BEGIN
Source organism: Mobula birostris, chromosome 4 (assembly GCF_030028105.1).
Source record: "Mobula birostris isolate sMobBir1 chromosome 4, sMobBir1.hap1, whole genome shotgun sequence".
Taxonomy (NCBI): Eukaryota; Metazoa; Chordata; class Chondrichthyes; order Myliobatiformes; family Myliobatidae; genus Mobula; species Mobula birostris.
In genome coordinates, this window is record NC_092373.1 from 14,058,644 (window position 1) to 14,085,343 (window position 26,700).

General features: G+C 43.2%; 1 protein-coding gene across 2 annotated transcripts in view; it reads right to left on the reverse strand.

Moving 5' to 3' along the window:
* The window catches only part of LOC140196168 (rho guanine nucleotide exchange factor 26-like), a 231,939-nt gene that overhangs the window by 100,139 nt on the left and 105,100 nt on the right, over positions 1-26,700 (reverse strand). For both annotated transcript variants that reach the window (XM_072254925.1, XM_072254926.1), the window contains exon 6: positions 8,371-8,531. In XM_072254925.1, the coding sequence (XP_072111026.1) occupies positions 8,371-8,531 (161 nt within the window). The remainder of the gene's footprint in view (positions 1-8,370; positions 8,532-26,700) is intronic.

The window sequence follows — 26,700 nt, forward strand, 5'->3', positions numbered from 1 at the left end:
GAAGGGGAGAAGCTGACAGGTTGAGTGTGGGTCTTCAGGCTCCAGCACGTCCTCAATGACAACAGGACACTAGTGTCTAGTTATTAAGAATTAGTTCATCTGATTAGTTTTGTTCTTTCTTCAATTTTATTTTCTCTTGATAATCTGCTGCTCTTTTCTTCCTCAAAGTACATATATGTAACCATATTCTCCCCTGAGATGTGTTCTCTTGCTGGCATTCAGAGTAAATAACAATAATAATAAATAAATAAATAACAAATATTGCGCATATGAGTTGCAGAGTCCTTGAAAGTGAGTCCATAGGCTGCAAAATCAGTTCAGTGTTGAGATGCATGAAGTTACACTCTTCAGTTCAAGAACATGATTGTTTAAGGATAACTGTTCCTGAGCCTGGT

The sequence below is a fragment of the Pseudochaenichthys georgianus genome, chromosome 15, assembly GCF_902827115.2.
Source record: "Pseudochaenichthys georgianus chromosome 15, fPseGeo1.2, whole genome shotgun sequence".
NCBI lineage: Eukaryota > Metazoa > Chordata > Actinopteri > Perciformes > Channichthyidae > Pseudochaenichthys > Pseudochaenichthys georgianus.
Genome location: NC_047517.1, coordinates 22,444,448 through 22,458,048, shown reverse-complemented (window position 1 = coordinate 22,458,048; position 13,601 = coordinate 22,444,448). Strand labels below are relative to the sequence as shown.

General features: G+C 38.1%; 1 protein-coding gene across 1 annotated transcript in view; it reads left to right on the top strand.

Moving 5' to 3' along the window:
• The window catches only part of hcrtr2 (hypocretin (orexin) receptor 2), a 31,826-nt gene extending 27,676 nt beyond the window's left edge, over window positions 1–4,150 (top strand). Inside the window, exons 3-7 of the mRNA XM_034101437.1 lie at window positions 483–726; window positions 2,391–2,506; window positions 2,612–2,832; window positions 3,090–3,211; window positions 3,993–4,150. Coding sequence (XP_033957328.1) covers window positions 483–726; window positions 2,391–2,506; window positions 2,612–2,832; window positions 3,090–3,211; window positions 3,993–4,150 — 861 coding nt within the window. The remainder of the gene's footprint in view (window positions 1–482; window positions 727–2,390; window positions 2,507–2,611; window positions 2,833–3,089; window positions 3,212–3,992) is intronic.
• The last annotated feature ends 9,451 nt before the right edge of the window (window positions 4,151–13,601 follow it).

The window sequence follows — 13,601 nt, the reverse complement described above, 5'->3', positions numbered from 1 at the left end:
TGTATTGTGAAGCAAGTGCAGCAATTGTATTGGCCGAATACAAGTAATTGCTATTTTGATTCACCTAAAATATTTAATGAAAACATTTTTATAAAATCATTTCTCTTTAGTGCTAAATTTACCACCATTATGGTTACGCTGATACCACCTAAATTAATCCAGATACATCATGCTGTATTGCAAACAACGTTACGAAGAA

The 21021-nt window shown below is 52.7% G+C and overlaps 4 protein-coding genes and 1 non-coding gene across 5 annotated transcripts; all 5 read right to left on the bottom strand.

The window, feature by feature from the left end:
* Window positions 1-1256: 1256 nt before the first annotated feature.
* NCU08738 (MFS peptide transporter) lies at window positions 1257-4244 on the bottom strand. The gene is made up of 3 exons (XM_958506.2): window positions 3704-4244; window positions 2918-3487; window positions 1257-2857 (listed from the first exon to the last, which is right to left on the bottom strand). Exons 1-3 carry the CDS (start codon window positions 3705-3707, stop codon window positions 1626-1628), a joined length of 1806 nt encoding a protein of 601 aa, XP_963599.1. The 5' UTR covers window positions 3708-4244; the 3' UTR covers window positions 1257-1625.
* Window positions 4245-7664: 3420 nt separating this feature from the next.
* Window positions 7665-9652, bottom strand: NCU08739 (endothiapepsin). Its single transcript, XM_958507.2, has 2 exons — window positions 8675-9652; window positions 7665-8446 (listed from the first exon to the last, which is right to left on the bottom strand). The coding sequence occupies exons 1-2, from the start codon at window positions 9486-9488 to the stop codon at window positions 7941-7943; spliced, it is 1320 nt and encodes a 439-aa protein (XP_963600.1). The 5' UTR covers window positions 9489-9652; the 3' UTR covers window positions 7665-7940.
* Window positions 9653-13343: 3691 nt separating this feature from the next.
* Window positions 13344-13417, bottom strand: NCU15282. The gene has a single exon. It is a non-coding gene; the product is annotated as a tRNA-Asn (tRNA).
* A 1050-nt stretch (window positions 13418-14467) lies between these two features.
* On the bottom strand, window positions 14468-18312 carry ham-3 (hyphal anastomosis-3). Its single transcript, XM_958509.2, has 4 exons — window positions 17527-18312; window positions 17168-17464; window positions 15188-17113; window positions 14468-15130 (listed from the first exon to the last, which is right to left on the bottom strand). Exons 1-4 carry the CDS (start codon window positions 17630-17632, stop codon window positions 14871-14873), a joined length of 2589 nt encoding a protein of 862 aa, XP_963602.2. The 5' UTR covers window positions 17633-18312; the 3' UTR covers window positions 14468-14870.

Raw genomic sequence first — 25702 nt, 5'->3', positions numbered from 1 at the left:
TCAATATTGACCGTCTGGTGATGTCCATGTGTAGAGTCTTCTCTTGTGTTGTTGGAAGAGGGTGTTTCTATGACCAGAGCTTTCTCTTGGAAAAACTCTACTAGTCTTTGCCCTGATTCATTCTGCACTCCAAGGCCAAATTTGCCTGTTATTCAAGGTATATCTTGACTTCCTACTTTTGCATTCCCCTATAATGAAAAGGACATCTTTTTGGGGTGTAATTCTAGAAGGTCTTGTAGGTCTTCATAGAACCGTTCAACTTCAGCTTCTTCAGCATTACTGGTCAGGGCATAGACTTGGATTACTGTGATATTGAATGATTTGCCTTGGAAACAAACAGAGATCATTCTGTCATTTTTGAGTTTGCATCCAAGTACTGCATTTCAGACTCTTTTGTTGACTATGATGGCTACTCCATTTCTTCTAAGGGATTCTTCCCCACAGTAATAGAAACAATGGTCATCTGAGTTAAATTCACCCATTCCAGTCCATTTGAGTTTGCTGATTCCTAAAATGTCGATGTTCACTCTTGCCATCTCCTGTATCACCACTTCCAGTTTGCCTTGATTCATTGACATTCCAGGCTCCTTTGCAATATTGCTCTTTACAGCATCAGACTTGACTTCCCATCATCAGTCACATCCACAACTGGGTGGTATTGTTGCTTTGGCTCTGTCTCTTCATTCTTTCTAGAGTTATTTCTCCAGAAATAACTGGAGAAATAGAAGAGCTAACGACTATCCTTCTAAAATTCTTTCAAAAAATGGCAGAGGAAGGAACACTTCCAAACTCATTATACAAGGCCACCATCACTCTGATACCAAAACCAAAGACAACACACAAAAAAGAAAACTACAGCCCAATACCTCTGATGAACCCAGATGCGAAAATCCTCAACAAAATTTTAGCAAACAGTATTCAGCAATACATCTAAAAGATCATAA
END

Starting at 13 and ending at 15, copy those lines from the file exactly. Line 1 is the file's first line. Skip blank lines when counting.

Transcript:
Genome location: NC_047517.1, coordinates 22,444,448 through 22,458,048, shown reverse-complemented (window position 1 = coordinate 22,458,048; position 13,601 = coordinate 22,444,448). Strand labels below are relative to the sequence as shown.

General features: G+C 38.1%; 1 protein-coding gene across 1 annotated transcript in view; it reads left to right on the top strand.

Moving 5' to 3' along the window: